Banking on the metaverse
Microsoft’s recent acquisition of Activision for $68.7 billion is their largest one yet and cost over 2.5 times what they paid for LinkedIn.
This is their third acquisition in the gaming space and with almost one-third of the global population playing games, it’s an attractive segment to target.
However, the acquisition potentially also accelerates their future towards having a solution(s) for the metaverse. This would allow them to compete more aggressively with Meta/Facebook, whose recent name change and announcements have made it clear that they see their future in the metaverse.
The question for banks is what is their role in the metaverse? One possible link could be to assist those wanting to buy property in the metaverse on platforms like Decentraland, Axie Infinity or Sandbox.
Plots of virtual land have been selling for millions to consumers and corporate brands. Typically, price is driven by what your virtual plot is near to.
For example, the average plot on Sandbox is around $13,000. However, a plot near to those owned by rap star Snoop Dog sold for $450,000. The most expensive purchase was by Republic Realm for $4.3 million, who currently own around 2,500 plots of virtual land in 19 virtual worlds.
Immediate questions for banks would be how the land is valued, how could they de-risk loans, how would they handle crypto transactions. I’m sure there are many more questions you can think of, and so it will be no surprise if banks don’t start offering mortgages for virtual homes anytime soon.
For buyers, the main risk is the volatility of crypto. Imagine buying a plot for 10 Ethereum and seeing the price halve in less than two months (as has happened recently).
Proptech company MoveStreet recently acquired their own plots on Sandbox as a way to explore how virtual and physical properties could be sold in the metaverse.
Accelerated by Covid, virtual property viewings are a great way to reduce the number of physical appointments an agent has to attend. As banks like Lloyds venture into becoming professional landlords, providing prospective tenants access to virtual property tours will also reduce their need to physically support every viewing.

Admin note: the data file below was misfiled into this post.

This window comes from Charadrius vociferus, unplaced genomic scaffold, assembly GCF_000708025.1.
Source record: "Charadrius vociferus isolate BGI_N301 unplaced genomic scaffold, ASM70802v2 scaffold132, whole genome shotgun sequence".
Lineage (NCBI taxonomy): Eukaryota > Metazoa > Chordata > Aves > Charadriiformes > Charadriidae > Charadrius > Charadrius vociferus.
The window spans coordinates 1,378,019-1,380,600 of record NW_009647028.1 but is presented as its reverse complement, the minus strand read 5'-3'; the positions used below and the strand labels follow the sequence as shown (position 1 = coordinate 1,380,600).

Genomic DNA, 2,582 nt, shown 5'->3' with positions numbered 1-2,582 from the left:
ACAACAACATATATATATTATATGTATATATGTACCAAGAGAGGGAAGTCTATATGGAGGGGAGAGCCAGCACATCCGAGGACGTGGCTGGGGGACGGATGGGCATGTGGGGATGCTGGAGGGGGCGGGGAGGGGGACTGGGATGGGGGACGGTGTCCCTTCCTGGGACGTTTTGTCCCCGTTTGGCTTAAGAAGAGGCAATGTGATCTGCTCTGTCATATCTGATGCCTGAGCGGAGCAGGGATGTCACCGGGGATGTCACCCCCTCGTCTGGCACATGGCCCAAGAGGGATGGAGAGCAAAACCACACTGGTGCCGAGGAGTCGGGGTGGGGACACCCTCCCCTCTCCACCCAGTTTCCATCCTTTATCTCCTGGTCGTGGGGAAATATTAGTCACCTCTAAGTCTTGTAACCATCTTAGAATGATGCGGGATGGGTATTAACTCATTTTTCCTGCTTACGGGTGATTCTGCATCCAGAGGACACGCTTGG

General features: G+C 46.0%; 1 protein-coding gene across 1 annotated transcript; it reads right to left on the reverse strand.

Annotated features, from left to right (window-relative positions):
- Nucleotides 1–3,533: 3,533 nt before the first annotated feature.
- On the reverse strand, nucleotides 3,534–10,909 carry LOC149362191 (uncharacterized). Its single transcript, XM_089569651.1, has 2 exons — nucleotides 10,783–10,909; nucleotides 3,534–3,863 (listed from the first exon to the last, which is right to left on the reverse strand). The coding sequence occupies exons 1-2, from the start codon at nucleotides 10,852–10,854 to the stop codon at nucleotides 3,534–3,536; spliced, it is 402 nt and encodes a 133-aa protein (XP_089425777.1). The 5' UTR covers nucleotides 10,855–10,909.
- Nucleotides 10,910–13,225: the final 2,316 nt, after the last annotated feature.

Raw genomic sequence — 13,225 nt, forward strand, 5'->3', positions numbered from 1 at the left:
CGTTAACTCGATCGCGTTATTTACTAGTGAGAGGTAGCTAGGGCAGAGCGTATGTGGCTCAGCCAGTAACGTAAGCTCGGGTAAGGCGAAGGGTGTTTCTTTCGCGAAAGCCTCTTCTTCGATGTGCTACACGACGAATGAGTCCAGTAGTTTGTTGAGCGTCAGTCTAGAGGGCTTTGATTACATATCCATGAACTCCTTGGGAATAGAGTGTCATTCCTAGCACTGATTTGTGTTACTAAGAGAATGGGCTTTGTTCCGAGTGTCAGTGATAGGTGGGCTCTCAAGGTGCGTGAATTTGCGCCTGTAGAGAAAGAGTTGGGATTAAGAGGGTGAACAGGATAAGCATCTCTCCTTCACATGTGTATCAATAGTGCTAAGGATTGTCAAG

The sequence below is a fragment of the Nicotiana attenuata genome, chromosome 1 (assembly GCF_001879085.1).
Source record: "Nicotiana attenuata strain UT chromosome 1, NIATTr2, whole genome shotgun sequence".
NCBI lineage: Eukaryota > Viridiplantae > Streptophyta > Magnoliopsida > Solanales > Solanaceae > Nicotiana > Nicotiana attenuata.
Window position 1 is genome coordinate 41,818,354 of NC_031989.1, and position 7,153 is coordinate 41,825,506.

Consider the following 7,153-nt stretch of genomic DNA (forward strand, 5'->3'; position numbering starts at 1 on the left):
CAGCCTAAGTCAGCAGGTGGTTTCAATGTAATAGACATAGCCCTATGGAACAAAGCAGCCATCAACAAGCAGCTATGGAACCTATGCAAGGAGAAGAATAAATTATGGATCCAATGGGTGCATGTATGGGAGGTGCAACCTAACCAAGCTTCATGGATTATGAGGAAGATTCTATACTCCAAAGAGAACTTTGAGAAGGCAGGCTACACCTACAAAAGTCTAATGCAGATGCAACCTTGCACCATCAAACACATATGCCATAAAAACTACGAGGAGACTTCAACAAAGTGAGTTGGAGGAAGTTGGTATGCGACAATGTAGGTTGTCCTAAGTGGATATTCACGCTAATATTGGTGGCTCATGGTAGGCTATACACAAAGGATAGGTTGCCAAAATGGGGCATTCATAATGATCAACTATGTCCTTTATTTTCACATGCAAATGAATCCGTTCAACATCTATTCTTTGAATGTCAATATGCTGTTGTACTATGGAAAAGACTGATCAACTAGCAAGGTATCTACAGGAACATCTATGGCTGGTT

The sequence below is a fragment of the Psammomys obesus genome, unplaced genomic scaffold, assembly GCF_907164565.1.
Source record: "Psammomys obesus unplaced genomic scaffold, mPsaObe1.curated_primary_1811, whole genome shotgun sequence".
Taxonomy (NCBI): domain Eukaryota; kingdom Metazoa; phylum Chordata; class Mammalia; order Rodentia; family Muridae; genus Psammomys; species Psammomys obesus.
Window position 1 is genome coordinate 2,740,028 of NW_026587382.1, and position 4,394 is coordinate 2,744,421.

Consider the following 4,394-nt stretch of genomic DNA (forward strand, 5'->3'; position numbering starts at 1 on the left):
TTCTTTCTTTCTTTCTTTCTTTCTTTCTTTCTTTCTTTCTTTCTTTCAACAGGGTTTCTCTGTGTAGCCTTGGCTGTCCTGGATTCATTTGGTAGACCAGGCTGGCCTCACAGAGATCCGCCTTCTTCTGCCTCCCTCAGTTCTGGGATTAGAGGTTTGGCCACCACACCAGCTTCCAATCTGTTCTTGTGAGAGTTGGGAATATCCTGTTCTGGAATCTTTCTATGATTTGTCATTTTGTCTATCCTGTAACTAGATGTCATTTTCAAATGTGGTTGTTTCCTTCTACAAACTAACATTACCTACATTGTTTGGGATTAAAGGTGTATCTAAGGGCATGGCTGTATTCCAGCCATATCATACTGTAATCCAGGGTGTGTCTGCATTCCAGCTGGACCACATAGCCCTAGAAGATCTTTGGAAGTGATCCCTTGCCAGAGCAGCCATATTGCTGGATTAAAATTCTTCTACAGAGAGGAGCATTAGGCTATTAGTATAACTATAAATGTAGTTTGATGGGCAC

A non-financial opportunity in the metaverse for banks could be virtual meetings. For example, using avatars in a virtual recruitment interview could help to ensure that there is no gender, race or other bias in hiring decisions.
Circling back to gaming, I believe there is an opportunity for banks to combine financial education and planning into a metaverse experience. This could enable their customers to experience financial decision making without risking their real, hard-earned money.
Gamifying the experience has got to be better than the current process, which involves lots of form filling and boring interviews.
It is clear cryptocurrency is going to be tightly linked to the metaverse. The gaming industry has already shown that. As such, other ways banks could get more involved in the metaverse is by providing crypto services like custodial or trading, and some like BBVA, DBS and Standard Chartered have already started that journey.
Like having a website, having a presence in key virtual worlds seems inevitable, and as I said in my previous article about the metaverse, the best time to understand the possibilities is now. However, we are some years ahead of “mass adoption” from the average non-gaming consumer. Therefore, bank investments for the metaverse should be from R&D spend.
Using Gartner’s hype cycle terminology: it’s arguable whether we have reached the peak of inflated expectations, but it is clear we are nowhere near the trough of disillusionment yet.
I’m not saying banks shouldn’t invest in the metaverse, I’m just saying that bank spend on the metaverse won’t provide an ROI for a long time yet.
About the author
Dharmesh Mistry has been in banking for 30 years and has been at the forefront of banking technology and innovation. From the very first internet and mobile banking apps to artificial intelligence (AI) and virtual reality (VR).
He has been on both sides of the fence and he’s not afraid to share his opinions.
He is CEO of AskHomey, which focuses on the experience for households, and an investor and mentor in proptech and fintech.
Read all his “I’m just saying” musings here.